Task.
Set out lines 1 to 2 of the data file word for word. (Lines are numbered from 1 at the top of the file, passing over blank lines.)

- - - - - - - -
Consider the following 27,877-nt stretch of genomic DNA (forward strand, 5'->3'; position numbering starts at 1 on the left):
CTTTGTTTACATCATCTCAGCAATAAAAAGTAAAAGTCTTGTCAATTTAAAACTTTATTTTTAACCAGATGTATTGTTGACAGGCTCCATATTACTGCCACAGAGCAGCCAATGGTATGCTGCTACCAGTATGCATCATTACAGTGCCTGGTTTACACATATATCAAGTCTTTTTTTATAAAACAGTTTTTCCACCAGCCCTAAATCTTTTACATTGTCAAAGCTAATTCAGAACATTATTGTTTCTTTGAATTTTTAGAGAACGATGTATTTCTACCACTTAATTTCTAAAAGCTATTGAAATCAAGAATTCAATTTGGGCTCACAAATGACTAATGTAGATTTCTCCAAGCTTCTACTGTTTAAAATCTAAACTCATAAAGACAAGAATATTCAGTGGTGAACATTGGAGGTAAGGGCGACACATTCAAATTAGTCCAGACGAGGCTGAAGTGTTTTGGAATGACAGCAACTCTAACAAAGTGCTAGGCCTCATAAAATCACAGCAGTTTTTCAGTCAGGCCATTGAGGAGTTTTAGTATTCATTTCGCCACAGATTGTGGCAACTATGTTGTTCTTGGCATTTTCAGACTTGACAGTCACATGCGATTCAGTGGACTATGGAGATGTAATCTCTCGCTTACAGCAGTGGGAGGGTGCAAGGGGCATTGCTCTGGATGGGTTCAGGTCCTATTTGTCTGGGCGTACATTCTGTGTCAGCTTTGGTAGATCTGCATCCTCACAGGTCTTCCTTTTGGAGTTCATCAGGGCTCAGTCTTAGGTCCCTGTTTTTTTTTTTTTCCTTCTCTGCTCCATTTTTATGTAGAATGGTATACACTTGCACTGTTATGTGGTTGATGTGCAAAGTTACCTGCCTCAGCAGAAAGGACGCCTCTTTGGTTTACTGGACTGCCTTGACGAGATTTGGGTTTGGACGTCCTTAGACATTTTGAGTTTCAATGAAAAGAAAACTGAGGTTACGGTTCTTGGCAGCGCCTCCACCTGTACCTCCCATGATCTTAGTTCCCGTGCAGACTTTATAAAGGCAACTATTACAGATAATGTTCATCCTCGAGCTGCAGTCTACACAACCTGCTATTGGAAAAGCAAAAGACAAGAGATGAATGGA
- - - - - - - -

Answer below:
Consider the following 27,877-nt stretch of genomic DNA (forward strand, 5'->3'; position numbering starts at 1 on the left):
CTTTGTTTACATCATCTCAGCAATAAAAAGTAAAAGTCTTGTCAATTTAAAACTTTATTTTTAACCAGATGTATTGTTGACAGGCTCCATATTACTGCCACAGAGCAGCCAATGGTATGCTGCTACCAGTATGCATCATTACAGTGCCTGGTTTACACATATATCAAGTCTTTTTTTATAAAACAGTTTTTCCACCAGCCCTAAATCTTTTACATTGTCAAAGCTAATTCAGAACATTATTGTTTCTTTGAATTTTTAGAGAACGATGTATTTCTACCACTTAATTTCTAAAAGCTATTGAAATCAAGAATTCAATTTGGGCTCACAAATGACTAATGTAGATTTCTCCAAGCTTCTACTGTTTAAAATCTAAACTCATAAAGACAAGAATATTCAGTGGTGAACATTGGAGGTAAGGGCGACACATTCAAATTAGTCCAGACGAGGCTGAAGTGTTTTGGAATGACAGCAACTCTAACAAAGTGCTAGGCCTCATAAAATCACAGCAGTTTTTCAGTCAGGCCATTGAGGAGTTTTAGTATTCATTTCGCCACAGATTGTGGCAACTATGTTGTTCTTGGCATTTTCAGACTTGACAGTCACATGCGATTCAGTGGACTATGGAGATGTAATCTCTCGCTTACAGCAGTGGGAGGGTGCAAGGGGCATTGCTCTGGATGGGTTCAGGTCCTATTTGTCTGGGCGTACATTCTGTGTCAGCTTTGGTAGATCTGCATCCTCACAGGTCTTCCTTTTGGAGTTCATCAGGGCTCAGTCTTAGGTCCCTGTTTTTTTTTTTTTCCTTCTCTGCTCCATTTTTATGTAGAATGGTATACACTTGCACTGTTATGTGGTTGATGTGCAAAGTTACCTGCCTCAGCAGAAAGGACGCCTCTTTGGTTTACTGGACTGCCTTGACGAGATTTGGGTTTGGACGTCCTTAGACATTTTGAGTTTCAATGAAAAGAAAACTGAGGTTACGGTTCTTGGCAGCGCCTCCACCTGTACCTCCCATGATCTTAGTTCCCGTGCAGACTTTATAAAGGCAACTATTACAGATAATGTTCATCCTCGAGCTGCAGTCTACACAACCTGCTATTGGAAAAGCAAAAGACAAGAGATGAATGGA